Different art forms are often placed in a position to compete with one another. While everyone has passion for the art they create, or support, or understand, we’re often placed in a position in schools and communities to take a competitive stance because of limited funding or economic issues. Beyond the need for funding is the powerful role competition plays in our society. Competition is fun, and it can be even more fun when you win. Although competitiveness can be a useful way to achieve a short-term goal in the arts, it can also be a zero-sum game for the arts to truly thrive long-term.
Remarkable things happen when you allow yourself to become fully engaged with creating art or performing music. At every level, you learn how little things make big things happen. The arts allow you to experience things from a global perspective and to bring real world meaning to basic knowledge and skills.
As you walk through the many museums in Arizona, you learn that the history and cultures of Native American people of the area are inseparable from their expression as artists. From various symbols to geometric designs, there are similarities that inspire you to want to learn more.
Happy New Year! Perhaps similar to your own experiences, I found myself at the end of 2015 reflecting on the past year and new year simultaneously. Instead of resolutions and lists of changes, I considered the potential of the creative process found in the arts.
It’s an exciting time for me. My book—Arts Awareness: A Fieldbook for Awakening Creative Consciousness in Everyday Life—is now available. For many years, I’ve kept notes about a wide variety of experiences in the arts.
The recent Phoenix Symphony Orchestra performance of Beethoven’s Symphony No. 9 in D minor, Op. 125, was an important reminder for everyone present of the value and beauty of contrast.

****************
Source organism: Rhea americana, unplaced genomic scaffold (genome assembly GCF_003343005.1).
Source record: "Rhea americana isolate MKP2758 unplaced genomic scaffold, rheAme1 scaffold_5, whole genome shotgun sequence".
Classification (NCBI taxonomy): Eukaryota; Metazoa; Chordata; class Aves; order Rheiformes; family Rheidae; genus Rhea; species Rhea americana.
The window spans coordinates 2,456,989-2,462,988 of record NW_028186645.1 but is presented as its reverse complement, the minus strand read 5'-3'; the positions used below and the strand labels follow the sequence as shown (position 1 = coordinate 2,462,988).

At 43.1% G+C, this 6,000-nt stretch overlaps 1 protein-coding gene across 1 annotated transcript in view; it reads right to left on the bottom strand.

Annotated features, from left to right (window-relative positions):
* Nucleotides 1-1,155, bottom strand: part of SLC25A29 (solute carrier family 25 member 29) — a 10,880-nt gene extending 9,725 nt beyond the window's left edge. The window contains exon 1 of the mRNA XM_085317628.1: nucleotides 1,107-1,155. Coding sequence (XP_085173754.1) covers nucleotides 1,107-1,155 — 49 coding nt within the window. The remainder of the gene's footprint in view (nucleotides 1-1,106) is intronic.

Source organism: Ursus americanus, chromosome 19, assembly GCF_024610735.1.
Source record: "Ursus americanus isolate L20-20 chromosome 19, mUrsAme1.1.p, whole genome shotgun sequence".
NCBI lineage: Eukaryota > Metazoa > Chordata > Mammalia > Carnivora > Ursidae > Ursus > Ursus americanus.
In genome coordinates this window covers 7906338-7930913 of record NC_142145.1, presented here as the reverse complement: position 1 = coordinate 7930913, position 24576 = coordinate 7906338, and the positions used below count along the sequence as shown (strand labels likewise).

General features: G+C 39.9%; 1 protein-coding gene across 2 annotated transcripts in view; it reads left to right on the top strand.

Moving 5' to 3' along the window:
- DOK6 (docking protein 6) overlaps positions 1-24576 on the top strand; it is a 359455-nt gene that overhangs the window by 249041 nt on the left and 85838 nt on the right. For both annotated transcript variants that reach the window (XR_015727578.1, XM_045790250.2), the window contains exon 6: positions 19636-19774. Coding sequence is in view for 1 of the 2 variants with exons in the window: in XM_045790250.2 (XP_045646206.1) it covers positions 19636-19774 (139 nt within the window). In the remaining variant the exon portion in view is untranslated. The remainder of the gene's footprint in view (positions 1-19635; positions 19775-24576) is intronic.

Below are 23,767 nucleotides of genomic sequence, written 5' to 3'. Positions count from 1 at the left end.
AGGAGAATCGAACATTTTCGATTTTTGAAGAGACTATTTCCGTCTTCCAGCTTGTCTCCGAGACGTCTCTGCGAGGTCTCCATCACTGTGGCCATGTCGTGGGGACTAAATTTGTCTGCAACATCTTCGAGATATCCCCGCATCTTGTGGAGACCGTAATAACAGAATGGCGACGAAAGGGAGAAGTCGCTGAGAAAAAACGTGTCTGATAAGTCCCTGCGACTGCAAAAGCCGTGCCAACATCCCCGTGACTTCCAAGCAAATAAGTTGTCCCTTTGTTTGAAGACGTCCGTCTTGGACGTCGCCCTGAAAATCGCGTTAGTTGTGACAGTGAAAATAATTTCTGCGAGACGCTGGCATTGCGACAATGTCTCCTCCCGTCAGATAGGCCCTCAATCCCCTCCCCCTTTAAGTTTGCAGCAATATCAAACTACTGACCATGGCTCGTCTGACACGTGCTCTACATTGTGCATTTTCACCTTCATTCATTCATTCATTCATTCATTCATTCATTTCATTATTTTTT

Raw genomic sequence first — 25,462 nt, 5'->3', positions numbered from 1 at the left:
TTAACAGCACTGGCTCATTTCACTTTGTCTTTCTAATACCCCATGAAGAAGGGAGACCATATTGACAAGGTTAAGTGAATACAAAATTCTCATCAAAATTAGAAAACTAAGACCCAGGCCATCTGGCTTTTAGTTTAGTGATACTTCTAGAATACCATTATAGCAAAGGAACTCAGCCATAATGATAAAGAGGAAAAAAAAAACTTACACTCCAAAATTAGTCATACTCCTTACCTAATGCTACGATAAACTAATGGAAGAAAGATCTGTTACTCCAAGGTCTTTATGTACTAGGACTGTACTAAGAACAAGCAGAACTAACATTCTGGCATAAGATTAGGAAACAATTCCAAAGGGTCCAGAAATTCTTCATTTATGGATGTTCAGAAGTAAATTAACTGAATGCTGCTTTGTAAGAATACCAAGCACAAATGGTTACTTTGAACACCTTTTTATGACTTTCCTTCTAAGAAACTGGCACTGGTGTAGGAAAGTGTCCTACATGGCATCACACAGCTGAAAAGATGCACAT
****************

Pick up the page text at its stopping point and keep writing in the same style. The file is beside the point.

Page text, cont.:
Highly creative artists do their work in a world of unpredictability. They don’t force a clear picture of the end result. While they may set restrictions and principles, they don’t create such strong boundaries that limit flow or their ability to move in new, more inspired directions. They trust themselves and the artistic process.
Artists are open to the world around them. That openness allows them to see, hear, and feel things that may go unnoticed by others. It allows the creative space for observations and ideas to develop with artistic outcomes that are often surprising and unique.
Artists know how to create momentum in at least two ways. First, there is a sense of movement in nearly every work of art, whether visual, aural, physical, or a combination.
As I entered a familiar room recently, I realized the multi-sensory impact of the music that was playing in the background. The room not only felt different than before, but there was a definite quality in the room mingling among the others that called to mind the sights, smells, and even tastes of past experiences that truly moved me. The sound was greatly enhanced by this awareness.